In Guayaquil, a hot & humid seaport town, we stayed at the Hilton Colon, which despite my aversion to American business style, high rise hotels, was a very pleasant experience and felt like an escape from the rest of Guayaquil. The breakfast buffet was excellent, and they have a nice atrium bar, with an excellent pisco sour welcome drink, and easy airport shuttle. However, it's about a 20 min, $4-$5 taxi ride into the city with busy traffic and fumes when you want to see "the sights", which aren't many. Interesting, everyone warns about getting into unmarked taxis, yet at the Hllton Colon, the doorman often hailed one of these. I guess he probably knows who the good ones are.

First day we spent time in the Tame office, getting our flight to/from Cuenca cancelled, which you have to do in person to get refund...but we did get one within a month on our credit card. Then, walked up and down Malecon 2000, a pleasant park-like esplanade along the very brown Guayaquil river, anchored by a large art museum , the MAAC. Had a very typical Ecuadorian lunch at La Canoa, which is heavy on the starches. Walked into Parque de las Iguanas, which was our first experience with these large, docile lizards just walking around a small city park in front of a cathedral. It was cloudy and not too hot & humid, but we ducked into an interesting, small museum, Nahim Isais, which featured archeological items and religious art. That night, we had an excellent, atmospheric dinner at Lo Nuestro, an authentic Ecuadorian food restaurant. Got back to the hotel and were surprised by all the ouzi-toting, camouflage- wearing security personnel in the lobby and outside. Seems they were protecting the Argentinian soccer team, Boca Jr.s, in town for a game.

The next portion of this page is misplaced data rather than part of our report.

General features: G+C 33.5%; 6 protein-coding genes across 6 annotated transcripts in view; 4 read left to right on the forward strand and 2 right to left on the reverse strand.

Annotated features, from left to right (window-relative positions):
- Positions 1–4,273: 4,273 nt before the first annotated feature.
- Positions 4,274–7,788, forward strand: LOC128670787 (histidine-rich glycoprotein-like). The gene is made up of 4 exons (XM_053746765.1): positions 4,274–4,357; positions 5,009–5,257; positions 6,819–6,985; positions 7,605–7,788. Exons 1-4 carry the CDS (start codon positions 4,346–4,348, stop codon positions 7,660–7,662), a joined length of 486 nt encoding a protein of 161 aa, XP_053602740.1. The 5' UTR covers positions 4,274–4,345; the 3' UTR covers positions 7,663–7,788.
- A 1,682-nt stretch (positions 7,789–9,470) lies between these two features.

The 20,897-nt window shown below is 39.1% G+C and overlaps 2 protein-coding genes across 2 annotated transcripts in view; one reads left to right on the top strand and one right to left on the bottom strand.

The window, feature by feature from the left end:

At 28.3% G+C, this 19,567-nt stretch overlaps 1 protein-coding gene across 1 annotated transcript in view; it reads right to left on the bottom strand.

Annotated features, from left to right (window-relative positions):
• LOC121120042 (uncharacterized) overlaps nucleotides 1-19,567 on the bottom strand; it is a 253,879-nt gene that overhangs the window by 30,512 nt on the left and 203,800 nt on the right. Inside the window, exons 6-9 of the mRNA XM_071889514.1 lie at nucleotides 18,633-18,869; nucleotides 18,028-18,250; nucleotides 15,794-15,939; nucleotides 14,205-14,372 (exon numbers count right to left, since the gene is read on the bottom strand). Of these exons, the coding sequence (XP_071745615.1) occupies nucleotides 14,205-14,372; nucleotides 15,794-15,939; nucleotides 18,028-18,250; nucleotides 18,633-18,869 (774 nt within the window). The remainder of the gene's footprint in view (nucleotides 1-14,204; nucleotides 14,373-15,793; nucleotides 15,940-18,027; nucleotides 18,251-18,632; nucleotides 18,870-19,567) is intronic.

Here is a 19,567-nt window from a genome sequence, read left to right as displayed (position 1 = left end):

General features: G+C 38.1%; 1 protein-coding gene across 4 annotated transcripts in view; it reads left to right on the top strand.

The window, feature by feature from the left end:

Next day, headed back to town and started in the colorful Barrio Las Penas, and walked up the 466 steps to the top of Cerro Santa Ana, with it's great views. Had read that there were many restaurants along the way, but didn't see any that I cared to eat at. By the way, it seemed like we were the only tourists here. When we were in museums, we were often the only people there. That held true when we toured the large Museum of Archeology & Contemporary Art (MAAC), which was a welcome respite from the hot, humid & sunny day.